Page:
What is an Ankle Sprain?

A sprain, in its simplest terms, is an injury to a ligament. Ligaments are fibrous structures that are used throughout the body to attach one structure to another, usually bone to bone. The ankle is required to be a fairly mobile joint, to allow us to walk, run, jump, swim and everything else we do with our lower limbs. The ankle consists of seven ligaments which restrict movement of the ankle moving past what is safe for it to do so, reducing the risk of damage to the joint. Sprains of all types can be separated into three grades. A grade I tear is a minor tear (up to 25% of the ligament) A grade II tear is a moderate tear (25-90% of the ligament). A grade III tear is a severe tear (90-100% of the ligament). A grade III tear may also be referred to as a “ruptured ligament”.

What caused my Ankle Sprain?

The most common mechanism of injury to the ligaments of the ankle is “rolling the ankle”, in which the sole of the foot rolls inwards. This movement, while under load, such as during a rapid change of direction, can place stress on the Anterior Talo-Fibular Ligament, the most commonly injured ligament in the ankle. This is a lateral ankle injury A less common tear may involve the Anterior Inferior Tibio-Fibular Ligament, and the Posterior Inferior Tibio-Fibular Ligament. This condition is known as a “High Ankle Sprain” and would normally occur during a higher impact where the foot is pressed rapidly upwards into the ankle joint. It is uncommon to sprain the medial ankle ligaments (the inner ankle), as these ligaments are not only very strong.

How can you help me with my Ankle Sprain?

Your physiotherapist will take a detailed history of your ankle injury in order to best diagnose your ankle sprain. They will also perform a detailed physical examination of your hip, knee, ankle and foot in order to provide you with the best possible treatment plan.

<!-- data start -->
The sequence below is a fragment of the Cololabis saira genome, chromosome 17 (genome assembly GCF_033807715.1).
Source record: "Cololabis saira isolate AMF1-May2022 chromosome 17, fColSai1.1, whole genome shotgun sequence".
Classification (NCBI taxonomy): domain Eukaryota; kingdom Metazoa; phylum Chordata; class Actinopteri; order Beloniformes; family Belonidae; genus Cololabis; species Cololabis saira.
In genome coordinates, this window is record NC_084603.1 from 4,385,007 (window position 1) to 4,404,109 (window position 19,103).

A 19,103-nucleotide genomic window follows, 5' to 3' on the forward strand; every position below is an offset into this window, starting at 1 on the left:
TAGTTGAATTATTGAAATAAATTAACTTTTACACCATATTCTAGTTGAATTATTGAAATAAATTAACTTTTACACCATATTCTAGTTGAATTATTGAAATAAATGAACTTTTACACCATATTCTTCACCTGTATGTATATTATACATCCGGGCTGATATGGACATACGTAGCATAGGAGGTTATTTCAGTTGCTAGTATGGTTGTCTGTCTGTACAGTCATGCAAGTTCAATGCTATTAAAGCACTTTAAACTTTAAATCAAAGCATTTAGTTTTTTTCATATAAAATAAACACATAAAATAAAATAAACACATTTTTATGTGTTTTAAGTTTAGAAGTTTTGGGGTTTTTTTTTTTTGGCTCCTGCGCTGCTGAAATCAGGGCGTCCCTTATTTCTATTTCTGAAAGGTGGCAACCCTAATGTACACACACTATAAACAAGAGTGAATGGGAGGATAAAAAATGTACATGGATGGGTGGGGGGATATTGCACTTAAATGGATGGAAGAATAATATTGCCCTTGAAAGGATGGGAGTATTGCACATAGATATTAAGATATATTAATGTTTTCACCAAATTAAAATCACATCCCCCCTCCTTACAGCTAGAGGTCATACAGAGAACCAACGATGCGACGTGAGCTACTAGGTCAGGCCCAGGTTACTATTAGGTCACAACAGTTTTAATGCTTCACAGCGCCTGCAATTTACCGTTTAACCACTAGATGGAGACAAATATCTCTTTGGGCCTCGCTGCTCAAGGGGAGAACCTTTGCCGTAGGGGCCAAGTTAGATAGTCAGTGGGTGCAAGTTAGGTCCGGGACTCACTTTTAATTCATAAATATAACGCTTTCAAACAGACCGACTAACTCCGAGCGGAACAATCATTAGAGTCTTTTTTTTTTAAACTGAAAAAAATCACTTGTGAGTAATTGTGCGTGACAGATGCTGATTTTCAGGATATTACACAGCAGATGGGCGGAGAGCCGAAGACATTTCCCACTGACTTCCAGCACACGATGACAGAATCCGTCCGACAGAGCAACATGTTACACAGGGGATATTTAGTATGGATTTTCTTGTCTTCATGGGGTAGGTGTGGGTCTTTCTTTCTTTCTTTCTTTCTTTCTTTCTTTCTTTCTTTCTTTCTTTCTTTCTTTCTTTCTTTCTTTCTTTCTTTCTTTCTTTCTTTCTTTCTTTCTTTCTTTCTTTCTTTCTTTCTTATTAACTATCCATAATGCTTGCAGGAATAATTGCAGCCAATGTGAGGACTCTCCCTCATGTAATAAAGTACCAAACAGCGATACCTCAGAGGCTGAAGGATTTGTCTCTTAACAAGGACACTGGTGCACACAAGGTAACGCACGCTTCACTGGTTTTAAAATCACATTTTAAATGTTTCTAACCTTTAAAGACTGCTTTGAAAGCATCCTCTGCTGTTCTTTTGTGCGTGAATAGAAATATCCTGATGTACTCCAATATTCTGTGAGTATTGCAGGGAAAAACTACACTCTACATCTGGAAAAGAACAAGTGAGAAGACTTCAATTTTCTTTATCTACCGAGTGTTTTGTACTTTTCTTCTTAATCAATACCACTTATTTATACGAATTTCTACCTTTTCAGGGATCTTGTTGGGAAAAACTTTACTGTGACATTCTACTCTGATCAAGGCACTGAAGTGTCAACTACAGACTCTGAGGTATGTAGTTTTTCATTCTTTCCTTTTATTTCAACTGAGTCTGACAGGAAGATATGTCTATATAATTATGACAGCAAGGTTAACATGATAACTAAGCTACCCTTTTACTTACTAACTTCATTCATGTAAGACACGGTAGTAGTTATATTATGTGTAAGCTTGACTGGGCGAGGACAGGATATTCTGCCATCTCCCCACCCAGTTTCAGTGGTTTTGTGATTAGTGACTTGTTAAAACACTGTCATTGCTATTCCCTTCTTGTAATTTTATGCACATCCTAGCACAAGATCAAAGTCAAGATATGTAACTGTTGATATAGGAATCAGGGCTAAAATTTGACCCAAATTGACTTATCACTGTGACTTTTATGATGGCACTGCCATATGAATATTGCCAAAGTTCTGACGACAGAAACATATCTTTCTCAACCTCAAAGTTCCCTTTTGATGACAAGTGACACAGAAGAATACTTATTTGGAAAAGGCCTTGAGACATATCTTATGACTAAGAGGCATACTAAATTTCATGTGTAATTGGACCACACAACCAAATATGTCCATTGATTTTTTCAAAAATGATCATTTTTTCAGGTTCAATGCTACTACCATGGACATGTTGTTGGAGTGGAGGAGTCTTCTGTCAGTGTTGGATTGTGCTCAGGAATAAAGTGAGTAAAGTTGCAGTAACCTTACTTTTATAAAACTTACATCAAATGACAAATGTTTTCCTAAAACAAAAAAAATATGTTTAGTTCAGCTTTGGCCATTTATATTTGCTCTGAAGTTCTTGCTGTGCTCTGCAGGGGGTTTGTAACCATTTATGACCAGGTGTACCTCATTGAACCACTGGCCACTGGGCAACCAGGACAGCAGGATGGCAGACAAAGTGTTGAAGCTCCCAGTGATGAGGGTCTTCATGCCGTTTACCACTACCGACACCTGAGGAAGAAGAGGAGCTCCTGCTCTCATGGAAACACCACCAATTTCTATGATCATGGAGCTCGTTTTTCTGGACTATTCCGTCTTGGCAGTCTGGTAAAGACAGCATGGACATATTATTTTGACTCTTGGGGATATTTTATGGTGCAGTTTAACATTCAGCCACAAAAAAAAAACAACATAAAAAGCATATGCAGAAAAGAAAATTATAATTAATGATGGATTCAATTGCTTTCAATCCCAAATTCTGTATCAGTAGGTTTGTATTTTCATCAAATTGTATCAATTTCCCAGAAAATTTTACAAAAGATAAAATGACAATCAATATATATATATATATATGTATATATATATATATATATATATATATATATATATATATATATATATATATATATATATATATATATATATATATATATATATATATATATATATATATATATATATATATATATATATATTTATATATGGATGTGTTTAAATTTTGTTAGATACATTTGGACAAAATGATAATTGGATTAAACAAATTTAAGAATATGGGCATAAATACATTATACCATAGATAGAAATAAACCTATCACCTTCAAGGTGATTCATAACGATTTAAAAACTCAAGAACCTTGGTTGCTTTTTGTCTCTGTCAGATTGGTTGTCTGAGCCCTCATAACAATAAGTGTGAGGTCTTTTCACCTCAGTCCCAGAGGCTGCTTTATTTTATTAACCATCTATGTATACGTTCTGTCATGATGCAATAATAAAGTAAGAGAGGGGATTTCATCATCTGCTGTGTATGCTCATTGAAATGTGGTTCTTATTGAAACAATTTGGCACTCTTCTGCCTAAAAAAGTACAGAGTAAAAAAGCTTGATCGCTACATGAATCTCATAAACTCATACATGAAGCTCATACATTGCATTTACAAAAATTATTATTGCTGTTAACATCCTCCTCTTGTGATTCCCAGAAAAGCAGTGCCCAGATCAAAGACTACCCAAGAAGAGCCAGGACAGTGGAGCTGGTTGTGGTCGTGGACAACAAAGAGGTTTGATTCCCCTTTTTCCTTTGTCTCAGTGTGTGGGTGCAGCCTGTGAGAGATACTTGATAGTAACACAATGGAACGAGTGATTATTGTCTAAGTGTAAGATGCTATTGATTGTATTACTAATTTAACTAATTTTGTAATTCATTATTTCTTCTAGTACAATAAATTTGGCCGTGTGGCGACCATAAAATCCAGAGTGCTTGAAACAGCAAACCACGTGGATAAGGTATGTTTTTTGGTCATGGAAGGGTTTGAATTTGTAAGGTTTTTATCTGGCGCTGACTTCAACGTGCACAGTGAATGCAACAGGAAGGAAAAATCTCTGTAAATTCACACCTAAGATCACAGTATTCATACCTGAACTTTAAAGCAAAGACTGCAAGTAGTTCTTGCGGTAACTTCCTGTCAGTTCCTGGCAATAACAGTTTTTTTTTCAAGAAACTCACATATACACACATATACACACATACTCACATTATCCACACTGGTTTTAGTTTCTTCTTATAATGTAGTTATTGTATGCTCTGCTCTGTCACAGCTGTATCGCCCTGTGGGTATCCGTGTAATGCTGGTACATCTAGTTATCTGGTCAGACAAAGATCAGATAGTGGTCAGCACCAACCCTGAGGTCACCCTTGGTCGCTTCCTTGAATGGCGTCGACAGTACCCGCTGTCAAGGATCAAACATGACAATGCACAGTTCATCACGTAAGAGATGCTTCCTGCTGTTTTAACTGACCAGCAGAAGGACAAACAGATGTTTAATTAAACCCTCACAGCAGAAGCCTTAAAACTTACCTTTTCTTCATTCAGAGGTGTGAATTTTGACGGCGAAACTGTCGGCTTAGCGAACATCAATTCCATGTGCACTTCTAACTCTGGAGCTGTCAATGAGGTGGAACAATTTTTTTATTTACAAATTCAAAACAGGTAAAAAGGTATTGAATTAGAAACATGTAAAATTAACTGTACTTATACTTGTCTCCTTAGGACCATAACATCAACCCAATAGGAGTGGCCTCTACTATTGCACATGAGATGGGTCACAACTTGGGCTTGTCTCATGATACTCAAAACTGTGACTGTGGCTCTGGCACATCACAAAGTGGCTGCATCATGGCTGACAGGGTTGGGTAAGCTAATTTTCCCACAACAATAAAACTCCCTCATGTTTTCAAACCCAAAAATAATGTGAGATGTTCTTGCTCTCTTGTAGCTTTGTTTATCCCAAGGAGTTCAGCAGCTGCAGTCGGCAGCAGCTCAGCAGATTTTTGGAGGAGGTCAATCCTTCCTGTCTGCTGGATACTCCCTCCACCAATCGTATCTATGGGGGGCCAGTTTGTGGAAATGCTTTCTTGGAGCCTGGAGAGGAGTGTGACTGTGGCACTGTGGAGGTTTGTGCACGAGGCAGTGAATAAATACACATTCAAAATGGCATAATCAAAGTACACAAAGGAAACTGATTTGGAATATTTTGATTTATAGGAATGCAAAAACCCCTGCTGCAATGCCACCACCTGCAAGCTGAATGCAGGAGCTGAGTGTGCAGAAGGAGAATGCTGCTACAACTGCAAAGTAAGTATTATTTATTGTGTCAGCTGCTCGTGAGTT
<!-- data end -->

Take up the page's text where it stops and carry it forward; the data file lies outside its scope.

The specific management will depend on the grade of ankle injury, as well as the severity of your pain. In the case of grade 3 ankle injuries, or ligament ruptures, surgery may be required depending on your desired activity levels. In these cases, physiotherapist supervised rehabilitation is essential in making a full recovery. Typically, your treatment will involve manual therapy techniques to reduce your pain and improve your ankle mobility. You will also be given strengthening and balance exercises in order to improve your function and prevent any future recurrence.

What should I do to avoid aggravating my Ankle Sprain?

  • AVOID activities that aggravate your pain (until you have seen your physiotherapist
  • AVOID running or high impact activities, especially activities that require sudden stopping or changes of direction.
  • REMAIN ACTIVE, while avoiding aggravating activities
  • For RELIEF, applying ice to the area may help to reduce some pain and inflammation. Wrap the ice to prevent any direct contact with your skin.
  • For RELIEF, keep a gentle compression bandage on the area, and elevate the foot to avoid increased swelling. Be sure not to cut off circulation to your foot!
  • RECEIVE physiotherapy care to get your joints, ligaments and muscles performing to their optimum level.

Keep good care of your body and your physiotherapist will continue to monitor your condition. Once your Ankle Sprain has resolved you will be able to resume your full activities without worrying about future flare-ups.

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